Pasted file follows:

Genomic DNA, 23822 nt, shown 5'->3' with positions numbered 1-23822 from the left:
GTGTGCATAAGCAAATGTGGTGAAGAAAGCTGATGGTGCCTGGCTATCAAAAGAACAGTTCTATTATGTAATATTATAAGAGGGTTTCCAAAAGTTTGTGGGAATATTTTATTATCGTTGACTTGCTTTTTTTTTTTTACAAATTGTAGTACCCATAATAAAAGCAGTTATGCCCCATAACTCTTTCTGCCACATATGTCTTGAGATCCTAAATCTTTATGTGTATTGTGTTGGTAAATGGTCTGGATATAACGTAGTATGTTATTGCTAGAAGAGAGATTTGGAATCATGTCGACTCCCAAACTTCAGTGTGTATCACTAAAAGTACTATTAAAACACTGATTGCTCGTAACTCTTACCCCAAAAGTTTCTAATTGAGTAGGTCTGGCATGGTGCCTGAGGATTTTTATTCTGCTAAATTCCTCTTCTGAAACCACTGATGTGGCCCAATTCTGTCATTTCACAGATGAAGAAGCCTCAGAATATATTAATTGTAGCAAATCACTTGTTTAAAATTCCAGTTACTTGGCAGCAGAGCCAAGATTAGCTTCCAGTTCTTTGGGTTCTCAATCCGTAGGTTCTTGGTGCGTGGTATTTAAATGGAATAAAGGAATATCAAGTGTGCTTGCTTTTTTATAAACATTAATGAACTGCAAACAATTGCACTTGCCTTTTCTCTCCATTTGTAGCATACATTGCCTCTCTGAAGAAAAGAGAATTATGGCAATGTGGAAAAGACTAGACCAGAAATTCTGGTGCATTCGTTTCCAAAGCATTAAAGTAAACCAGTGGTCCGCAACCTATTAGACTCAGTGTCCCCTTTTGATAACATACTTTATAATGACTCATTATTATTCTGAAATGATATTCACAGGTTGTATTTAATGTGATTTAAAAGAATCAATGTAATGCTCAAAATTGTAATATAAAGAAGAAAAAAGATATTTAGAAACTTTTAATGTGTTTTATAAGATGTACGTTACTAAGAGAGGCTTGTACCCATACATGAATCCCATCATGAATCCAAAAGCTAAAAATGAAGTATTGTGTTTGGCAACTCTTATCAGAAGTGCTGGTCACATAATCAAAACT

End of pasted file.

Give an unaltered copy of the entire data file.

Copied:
Genomic DNA, 23822 nt, shown 5'->3' with positions numbered 1-23822 from the left:
GTGTGCATAAGCAAATGTGGTGAAGAAAGCTGATGGTGCCTGGCTATCAAAAGAACAGTTCTATTATGTAATATTATAAGAGGGTTTCCAAAAGTTTGTGGGAATATTTTATTATCGTTGACTTGCTTTTTTTTTTTTACAAATTGTAGTACCCATAATAAAAGCAGTTATGCCCCATAACTCTTTCTGCCACATATGTCTTGAGATCCTAAATCTTTATGTGTATTGTGTTGGTAAATGGTCTGGATATAACGTAGTATGTTATTGCTAGAAGAGAGATTTGGAATCATGTCGACTCCCAAACTTCAGTGTGTATCACTAAAAGTACTATTAAAACACTGATTGCTCGTAACTCTTACCCCAAAAGTTTCTAATTGAGTAGGTCTGGCATGGTGCCTGAGGATTTTTATTCTGCTAAATTCCTCTTCTGAAACCACTGATGTGGCCCAATTCTGTCATTTCACAGATGAAGAAGCCTCAGAATATATTAATTGTAGCAAATCACTTGTTTAAAATTCCAGTTACTTGGCAGCAGAGCCAAGATTAGCTTCCAGTTCTTTGGGTTCTCAATCCGTAGGTTCTTGGTGCGTGGTATTTAAATGGAATAAAGGAATATCAAGTGTGCTTGCTTTTTTATAAACATTAATGAACTGCAAACAATTGCACTTGCCTTTTCTCTCCATTTGTAGCATACATTGCCTCTCTGAAGAAAAGAGAATTATGGCAATGTGGAAAAGACTAGACCAGAAATTCTGGTGCATTCGTTTCCAAAGCATTAAAGTAAACCAGTGGTCCGCAACCTATTAGACTCAGTGTCCCCTTTTGATAACATACTTTATAATGACTCATTATTATTCTGAAATGATATTCACAGGTTGTATTTAATGTGATTTAAAAGAATCAATGTAATGCTCAAAATTGTAATATAAAGAAGAAAAAAGATATTTAGAAACTTTTAATGTGTTTTATAAGATGTACGTTACTAAGAGAGGCTTGTACCCATACATGAATCCCATCATGAATCCAAAAGCTAAAAATGAAGTATTGTGTTTGGCAACTCTTATCAGAAGTGCTGGTCACATAATCAAAACT